Many are intimidated by cooperation, but as famed social psychologist Jonathan Haidt said, “The most powerful force ever known on this planet is human cooperation – a force for construction and destruction.”
Dynamo and SwimMAC Carolina, two of the top age group programs in the country have fully embraced the spirit of cooperation and teamed up for a week-long training camp at the Naval Academy in Annapolis, Maryland. Each team brought a group of their best 11-14 year olds. The training camp started on Monday and continues through Thursday in preparation for a weekend long course meet hosted by NBAC.
SwimMAC held this camp for their team last year in the week leading up to the NBAC meet. Both Dynamo and SwimMAC swam in this meet last year, and Dynamo loved the idea of the camp. It was not long after the meet before Dynamo received a phone call asking their team to participate in the camp this year. Each team is striving for higher levels of competition with top-notch collaboration. These two teams were the top two team finishers at the winter junior nationals in December.
Each team publicized the camp to their swimmers early on so they would have the opportunity to look for other swim camps that did not conflict with this week. Dynamo and SwimMAC agreed to split the coaching responsibilities, divvying out the different workouts between the Dynamo staff, the SwimMAC staff, and the Navy Women’s staff.
The dryland program was designed by the former USMC wrestling coach, Major Antonelli. Major Antonelli showed the swimmers and coaches what life as a navy plebe was like, making the coaches hit the dirt as well! The training program was designed to prepare the swimmers for the meet this weekend, with a special focus on butterfly, breaststroke, starts, and turns. The morning workouts included more aerobic threshold work and the evening workouts were meant to be more technical.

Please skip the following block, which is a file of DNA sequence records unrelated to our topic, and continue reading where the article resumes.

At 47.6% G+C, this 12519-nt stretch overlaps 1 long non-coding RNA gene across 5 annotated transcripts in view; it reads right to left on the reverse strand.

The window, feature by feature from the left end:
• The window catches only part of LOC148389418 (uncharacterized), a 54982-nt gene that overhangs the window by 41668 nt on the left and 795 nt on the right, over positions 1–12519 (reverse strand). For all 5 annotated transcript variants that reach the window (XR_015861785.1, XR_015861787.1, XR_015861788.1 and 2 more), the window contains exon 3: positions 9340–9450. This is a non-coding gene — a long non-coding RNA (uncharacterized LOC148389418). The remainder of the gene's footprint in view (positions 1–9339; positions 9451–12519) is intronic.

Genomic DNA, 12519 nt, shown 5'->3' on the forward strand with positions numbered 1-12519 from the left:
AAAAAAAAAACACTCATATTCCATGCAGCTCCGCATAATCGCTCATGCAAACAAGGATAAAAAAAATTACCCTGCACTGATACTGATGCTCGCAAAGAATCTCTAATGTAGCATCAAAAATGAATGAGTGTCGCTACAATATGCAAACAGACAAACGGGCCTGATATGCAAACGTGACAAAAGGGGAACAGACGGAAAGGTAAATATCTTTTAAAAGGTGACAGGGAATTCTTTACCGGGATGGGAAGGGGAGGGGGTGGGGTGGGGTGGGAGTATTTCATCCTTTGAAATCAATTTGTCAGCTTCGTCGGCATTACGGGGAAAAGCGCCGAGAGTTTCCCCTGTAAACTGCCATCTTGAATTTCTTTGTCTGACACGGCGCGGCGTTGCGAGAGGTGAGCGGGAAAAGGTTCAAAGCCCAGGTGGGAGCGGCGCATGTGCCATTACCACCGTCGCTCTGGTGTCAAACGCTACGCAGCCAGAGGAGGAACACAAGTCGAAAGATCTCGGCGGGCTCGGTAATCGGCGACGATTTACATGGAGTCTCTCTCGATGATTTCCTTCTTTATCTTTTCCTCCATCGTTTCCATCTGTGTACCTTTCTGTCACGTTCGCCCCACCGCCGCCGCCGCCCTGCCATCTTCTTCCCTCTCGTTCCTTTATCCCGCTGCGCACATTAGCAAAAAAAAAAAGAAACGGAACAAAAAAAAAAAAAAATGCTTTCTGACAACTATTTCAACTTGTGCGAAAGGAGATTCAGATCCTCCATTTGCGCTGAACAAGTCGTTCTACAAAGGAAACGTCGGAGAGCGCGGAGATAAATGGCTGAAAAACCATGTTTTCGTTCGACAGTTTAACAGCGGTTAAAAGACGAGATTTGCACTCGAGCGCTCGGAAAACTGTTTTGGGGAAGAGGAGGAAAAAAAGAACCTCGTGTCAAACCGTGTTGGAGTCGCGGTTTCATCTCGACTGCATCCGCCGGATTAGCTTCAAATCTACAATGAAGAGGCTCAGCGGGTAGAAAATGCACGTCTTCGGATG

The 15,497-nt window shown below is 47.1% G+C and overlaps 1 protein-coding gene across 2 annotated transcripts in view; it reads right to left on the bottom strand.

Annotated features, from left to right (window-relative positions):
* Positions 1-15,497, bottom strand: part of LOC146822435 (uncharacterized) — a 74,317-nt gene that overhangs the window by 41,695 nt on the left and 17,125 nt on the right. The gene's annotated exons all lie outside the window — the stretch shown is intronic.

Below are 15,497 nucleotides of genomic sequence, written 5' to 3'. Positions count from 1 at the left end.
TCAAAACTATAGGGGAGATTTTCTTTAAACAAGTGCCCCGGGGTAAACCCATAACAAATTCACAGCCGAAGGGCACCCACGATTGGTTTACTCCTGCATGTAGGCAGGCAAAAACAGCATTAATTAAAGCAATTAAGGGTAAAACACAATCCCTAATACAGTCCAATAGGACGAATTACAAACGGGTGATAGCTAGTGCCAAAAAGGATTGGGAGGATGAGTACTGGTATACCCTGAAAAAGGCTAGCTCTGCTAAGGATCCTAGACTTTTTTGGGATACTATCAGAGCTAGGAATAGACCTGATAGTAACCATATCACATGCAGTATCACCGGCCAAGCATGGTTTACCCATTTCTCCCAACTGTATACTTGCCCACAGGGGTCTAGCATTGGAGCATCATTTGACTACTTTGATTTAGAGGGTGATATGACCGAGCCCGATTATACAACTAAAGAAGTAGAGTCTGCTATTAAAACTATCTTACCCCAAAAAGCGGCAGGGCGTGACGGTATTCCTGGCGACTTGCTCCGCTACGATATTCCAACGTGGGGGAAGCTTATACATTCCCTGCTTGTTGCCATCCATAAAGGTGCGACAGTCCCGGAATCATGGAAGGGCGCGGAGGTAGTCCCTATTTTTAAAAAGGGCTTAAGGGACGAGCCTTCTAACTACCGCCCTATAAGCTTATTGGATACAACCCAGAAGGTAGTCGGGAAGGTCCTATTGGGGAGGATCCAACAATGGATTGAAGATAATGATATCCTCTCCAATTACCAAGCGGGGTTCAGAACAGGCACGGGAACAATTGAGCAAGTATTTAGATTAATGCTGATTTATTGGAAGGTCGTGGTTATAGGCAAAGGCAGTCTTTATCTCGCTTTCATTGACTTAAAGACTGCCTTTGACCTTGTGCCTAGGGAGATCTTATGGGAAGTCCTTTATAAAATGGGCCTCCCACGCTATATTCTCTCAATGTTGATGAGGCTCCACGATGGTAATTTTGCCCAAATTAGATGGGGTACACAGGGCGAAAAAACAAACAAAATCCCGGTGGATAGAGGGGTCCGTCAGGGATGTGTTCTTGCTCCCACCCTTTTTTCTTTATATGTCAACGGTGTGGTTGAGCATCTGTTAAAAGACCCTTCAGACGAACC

In addition to swimming, the swimmer’s are meeting with several guest speakers throughout the week to prepare them for the future in and out of the pool.
Meet the Guest Speakers
Bridget and Coleman Ruiz:
Bridget Ruiz is a Naval Underwater Demolitions Expert and ex-college swimmer. She talked with the kids about college swimming and what is required before and after you commit to swim in college. College swimming requires a lot of dedication and focus, something Bridget knows a lot about as a former swimmer and Navy sailor. Her husband, Coleman Ruiz was a former college wrestler and is now a Navy SEAL. He was there to talk about dedication, the warrior mindset, and why it is necessary for sports and for everyday life.
Dr. Jessica Mohler is a sports psychologists that focuses on both athletic and military performance. As a former commissioned Navy Officer, she has been honored and recognized for her efforts in applying Mental Skills Training to the Navy Physical Readiness Test. Dr. Mohler was there to talk to the swimmers about being confident.
Lieutenant General John F. Sattler, United States Marine Corps, was the Director of Strategic Plans and Policy, U.S. Joint Chiefs of Staff. He was also concurrently the United States’ representative to the Military Staff Committee of the United Nations. He met with the swimmers to talk about Leadership.